If you do the math, you know that we can only read a few thousand books in our lifetime.  Really. Carl Sagan says so.

At most, in the best of health and with all the effort I can bring to it, I will read maybe 800 more books before I hit my Last Renewal Date. A more conservative and macabre estimate I made puts me at about 300. 

So, I can't afford to fuck around anymore.

I made a list.

(You'll notice there's some stuff to do on there, too. Can't sit around reading my whole life away like that guy from Twilight Zone).

As of today, I'm at about 90 books I'd like to read before I die. It's a list I find neither too overwhelming nor too inflexible. There's room to grow, veer, revisit, reconfigure. The listings aren't in much order after the first 11 items. I suspect I'll get to Orhan Pamuk's The White Castle (34) which I found in a neighbor's giveaway box last week, long before I get to Anna Karenina (13), which I started to read about four years ago and keep meaning to finish.  Often, I listed books in order of where I found them in the house, or whether they had just occurred to me, or whether another book I do have reminded me of a book I want to have.

Anyway. The point is to begin. I'll take suggestions for the rest of my life.

Wednesday, September 10, 2014

The Intimate Web, Part III: Load More, Load More

Painting by Gilda Snowden
How do you pay homage to one person you've never met, one person you encountered briefly in the welter of the Internet?

How do you slow down to see as she might see, then stay to celebrate the moment when your eye first met hers?

Detroit painter Gilda Snowden is newly gone now. It's just been a day since her heart stopped in her 60th year. One of my newest Facebook friends posted her photo, and from there I went to her page, and from her page I went to explore the great wide sea with my little Internet.

There is a lot to try to know about Gilda Snowden's work. There is her Web site, for starters. You can read up on the Cass Corridor Art Movement, whose traditions she drew from and extended in her found art assemblages, works on paper, and large-scale canvases filled with exuberant color and daring juxtapositions of line and pattern. You can go back to her site and read her words:

"I have always been drawn to the complexities of nature and the fact of history, specifically the documentation of the history that is closest to my own experience."

Her experience ended abruptly on September 9. Until that moment, for 60 years, Gilda Snowden devoted herself to simply seeing and acting upon what she saw. How very hard that is, though, that.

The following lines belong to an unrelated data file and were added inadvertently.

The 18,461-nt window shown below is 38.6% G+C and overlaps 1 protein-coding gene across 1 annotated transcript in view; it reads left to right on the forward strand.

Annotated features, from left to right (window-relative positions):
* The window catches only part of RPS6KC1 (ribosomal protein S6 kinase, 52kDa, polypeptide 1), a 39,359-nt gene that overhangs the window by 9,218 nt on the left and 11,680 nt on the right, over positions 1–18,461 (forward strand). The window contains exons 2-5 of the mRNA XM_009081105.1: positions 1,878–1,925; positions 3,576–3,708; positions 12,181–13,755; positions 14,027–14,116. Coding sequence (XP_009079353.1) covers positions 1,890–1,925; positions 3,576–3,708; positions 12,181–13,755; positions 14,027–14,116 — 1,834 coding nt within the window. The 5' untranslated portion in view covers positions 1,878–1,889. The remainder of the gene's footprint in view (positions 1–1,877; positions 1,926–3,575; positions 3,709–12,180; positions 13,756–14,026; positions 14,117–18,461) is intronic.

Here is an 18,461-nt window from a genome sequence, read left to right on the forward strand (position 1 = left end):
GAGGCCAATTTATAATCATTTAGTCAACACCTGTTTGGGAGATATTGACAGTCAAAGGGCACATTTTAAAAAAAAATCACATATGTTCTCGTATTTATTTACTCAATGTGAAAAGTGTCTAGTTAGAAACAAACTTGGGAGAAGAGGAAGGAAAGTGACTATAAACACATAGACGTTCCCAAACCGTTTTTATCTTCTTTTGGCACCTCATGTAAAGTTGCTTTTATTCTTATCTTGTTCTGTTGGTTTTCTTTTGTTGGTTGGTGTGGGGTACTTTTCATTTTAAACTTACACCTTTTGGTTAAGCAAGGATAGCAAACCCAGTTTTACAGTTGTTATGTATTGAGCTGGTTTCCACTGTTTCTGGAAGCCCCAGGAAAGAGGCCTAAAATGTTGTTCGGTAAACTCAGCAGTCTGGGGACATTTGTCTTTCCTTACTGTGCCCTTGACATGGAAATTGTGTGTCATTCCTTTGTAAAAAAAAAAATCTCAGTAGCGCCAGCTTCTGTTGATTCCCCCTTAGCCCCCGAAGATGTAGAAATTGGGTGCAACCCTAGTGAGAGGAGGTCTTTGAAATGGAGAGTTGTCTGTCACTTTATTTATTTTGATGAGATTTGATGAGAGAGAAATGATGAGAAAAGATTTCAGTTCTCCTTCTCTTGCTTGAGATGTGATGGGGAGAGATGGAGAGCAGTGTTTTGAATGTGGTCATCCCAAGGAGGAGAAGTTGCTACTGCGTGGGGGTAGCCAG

It is a life's work, truly.

And then, even more: Gilda Snowden actually bested the words of Walt Whitman, not only containing multitudes but sharing out multitudes over the years, through the brilliance of her own work and her years of teaching at Wayne State University and the College for Creative Studies, and also by painstakingly documenting the Detroit art world:

"Snowden attended virtually every gallery opening in Detroit... documenting the events in highly popular videos posted to YouTube along with her observations.“She pretty much archived years of art production in Detroit,” [CCS professor Timothy Van Laar] said. “You’d show up at an exhibit, and Gilda was there, greeting everybody. And she always got a ‘selfie’ with you. She was famous for that.”
(The Detroit News)

I went to her YouTube feed today while preparing this post. Just to sense the scale of her archival accomplishment, of the love I'd seen outpoured for her on Facebook and in the press, I clicked the tab at the bottom of the screen that says, Load More. I was still clicking, many minutes later, when I finally hit the end. It took 17 clicks to see more than 500 videos, all on the grid. I could not even count how many openings she'd attended, how many galleries she'd documented. There were studio demonstrations and technique talks. Plus occasionally, some touching miscellany, like a video on how to separate an egg, or the day she saw a female stingray. It was all there. A life of seeing.

My new friend's feed let me see Gilda Snowden last night, and for a while I could only see what she showed me. And this:

'She says that she chose to paint because of its speed. 
“I want to see answers immediately,” she told us." 

Watching the video below, her furiously single-handed work to save as much as she could of Old Cass Technical High School, I feel I may have glimpsed the unique force behind Gilda Snowden's life and work: an unlikely combination of intense, patient regard with a firm "want to see answers immediately" energy:

Load More. Load More. Load More.